BMW 1 Series Coupe Forum / 1 Series Convertible Forum (1M / tii / 135i / 128i / Coupe / Cabrio / Hatchback) (BMW E82 E88 128i 130i 135i)
 





 

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      10-26-2007, 07:23 PM   #1
joeyusc
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CARandDRIVER---Price Change: oops....

http://www.caranddriver.com/previews...nce-page2.html


CarandDriver changed its high 30's prediction!!!!! Or at least changed something. What do you guys think led CarandDiver to change the pertinent sentence on price??? Maybe they are questioning their prediction, but why? BMW told them to remove it b/c it's wrong? Thoughts?????
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      10-26-2007, 07:41 PM   #2
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This would not be the First Time that C&D corrected a mistake

First Drive: 2009 BMW 135i - Engine and Performance



It's everyday appeal outweighs what we hoped would be a mini M car.

BY JUERGEN ZOELLTER AND MARK GILLIES, October 2007

When BMW first entered the compact car segment with its 1-series (E87) hatchback in Europe in 2004, the car was immediately castigated as too expensive in light of the less-costly Volkswagen Golf (Rabbit) that had ruled the compact segment for decades.

Since then, BMW has silenced the disdain by selling almost 450,000 units of its three- and five-door 1-series premium compacts; everyone now agrees that it’s a success.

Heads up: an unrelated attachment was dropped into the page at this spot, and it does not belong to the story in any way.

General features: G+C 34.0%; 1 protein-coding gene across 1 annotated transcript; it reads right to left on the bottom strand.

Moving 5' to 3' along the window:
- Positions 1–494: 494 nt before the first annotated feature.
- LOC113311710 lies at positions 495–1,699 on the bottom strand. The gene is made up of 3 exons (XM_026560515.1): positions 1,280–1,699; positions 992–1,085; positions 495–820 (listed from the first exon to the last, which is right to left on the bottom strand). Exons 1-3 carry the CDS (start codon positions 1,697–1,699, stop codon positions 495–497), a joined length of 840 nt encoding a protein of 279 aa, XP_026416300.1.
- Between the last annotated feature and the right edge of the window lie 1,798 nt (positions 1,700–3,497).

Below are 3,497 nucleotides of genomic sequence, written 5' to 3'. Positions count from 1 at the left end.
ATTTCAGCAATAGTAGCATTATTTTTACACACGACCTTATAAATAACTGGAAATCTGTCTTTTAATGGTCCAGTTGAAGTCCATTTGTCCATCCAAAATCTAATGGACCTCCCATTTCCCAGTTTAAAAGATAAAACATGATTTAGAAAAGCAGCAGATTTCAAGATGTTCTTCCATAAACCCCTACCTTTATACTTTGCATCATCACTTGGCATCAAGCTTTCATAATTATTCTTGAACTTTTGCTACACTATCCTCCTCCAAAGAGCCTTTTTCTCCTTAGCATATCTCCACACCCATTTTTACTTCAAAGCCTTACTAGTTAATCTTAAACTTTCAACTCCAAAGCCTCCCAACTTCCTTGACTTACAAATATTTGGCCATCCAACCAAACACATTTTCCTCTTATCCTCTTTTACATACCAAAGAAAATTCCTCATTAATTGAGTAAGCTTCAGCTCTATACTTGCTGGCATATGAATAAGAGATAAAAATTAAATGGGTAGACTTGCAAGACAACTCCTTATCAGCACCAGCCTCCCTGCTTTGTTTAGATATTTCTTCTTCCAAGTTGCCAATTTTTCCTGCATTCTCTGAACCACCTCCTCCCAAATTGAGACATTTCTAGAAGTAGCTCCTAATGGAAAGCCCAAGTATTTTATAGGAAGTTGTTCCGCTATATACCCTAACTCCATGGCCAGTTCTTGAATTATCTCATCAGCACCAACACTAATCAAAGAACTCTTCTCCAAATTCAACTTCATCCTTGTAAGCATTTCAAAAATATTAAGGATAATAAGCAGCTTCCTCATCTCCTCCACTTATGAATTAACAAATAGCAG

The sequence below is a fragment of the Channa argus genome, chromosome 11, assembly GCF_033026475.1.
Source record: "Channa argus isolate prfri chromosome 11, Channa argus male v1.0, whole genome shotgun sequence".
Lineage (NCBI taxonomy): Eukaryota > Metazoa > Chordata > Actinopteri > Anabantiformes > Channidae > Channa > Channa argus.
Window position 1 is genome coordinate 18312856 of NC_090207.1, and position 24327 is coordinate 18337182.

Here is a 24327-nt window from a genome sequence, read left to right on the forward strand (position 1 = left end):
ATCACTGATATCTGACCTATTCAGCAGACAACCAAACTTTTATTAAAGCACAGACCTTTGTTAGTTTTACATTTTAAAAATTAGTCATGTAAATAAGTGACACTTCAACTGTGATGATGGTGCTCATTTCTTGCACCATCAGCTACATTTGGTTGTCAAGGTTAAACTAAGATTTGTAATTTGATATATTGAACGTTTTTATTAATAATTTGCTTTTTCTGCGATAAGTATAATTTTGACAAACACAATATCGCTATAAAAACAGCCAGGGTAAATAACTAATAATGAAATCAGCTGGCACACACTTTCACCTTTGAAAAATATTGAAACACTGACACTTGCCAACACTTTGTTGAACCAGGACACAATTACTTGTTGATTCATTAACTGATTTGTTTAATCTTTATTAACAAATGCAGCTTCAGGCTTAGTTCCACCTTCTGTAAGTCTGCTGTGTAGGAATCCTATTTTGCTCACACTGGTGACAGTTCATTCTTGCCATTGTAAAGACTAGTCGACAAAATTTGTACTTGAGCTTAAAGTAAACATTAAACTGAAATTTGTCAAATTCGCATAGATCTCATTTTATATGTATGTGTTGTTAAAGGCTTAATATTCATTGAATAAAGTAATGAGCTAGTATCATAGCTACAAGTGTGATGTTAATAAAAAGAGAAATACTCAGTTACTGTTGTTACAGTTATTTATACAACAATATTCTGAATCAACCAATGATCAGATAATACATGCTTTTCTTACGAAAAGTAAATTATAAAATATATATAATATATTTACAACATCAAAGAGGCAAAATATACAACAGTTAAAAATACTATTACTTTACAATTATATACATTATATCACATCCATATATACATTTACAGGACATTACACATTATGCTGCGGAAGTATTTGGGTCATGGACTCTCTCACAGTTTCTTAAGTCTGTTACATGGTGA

It drives sweetly, too, which leaves its not-so-elegant design as the only remaining complaint with the hatchback models.

But nearly all premium hatchbacks brought to the U.S. have met with failure. Remember the BMW 318ti? How about the slow-selling, then promptly discontinued Mercedes-Benz C230 Sport Coupe?

In an attempt to continue its European success in North America, BMW designed this new coupe version of the 1-series to appeal to American tastes.

As a four-seater (comfortable space for two adults on a short trip in back) with a trunk as well as a standard 60/40 split backseat, the 1-series coupe offers a high level of all-round functionality for everyday use, even though the 5-door hatchback version sold in Europe is more versatile. This sub-3-series rear-drive coupe will be basically in a class of its own when it arrives in the U.S. in February.

We drove only the 135i coupe, which should be a fantastic deal if the price comes in at the mid-$30,000s that BMW promises us, is powered by the excellent twin-turbo, direct-injection 3.0-liter inline-six which you already know from the 335i coupe and sedan.

This powerhouse also won the International Engine of the Year Award—twice. Fitted into this 3450-pound 135i—yes, the 1-series is only about 100 pounds lighter than an equivalent 3-series—the 300-hp engine sounds fabulous and spins up quickly to its 7000-rpm redline.

On the other hand, it delivers a 300-pound-foot punch between 1400 and 5000 rpm with infinitesimal turbo lag. Basically the throttle response is as spontaneous as that of a naturally aspirated engine, which we’ll also get in the U.S. in the form of the 230-hp 128i; that one we expect will cost under $30,000.

BMW says the 135i scoots to 60 mph in 5.3 seconds, but we expect it to at least match the 335i coupe’s 4.9-second run to 60 mph, and 13.6-second quarter-mile.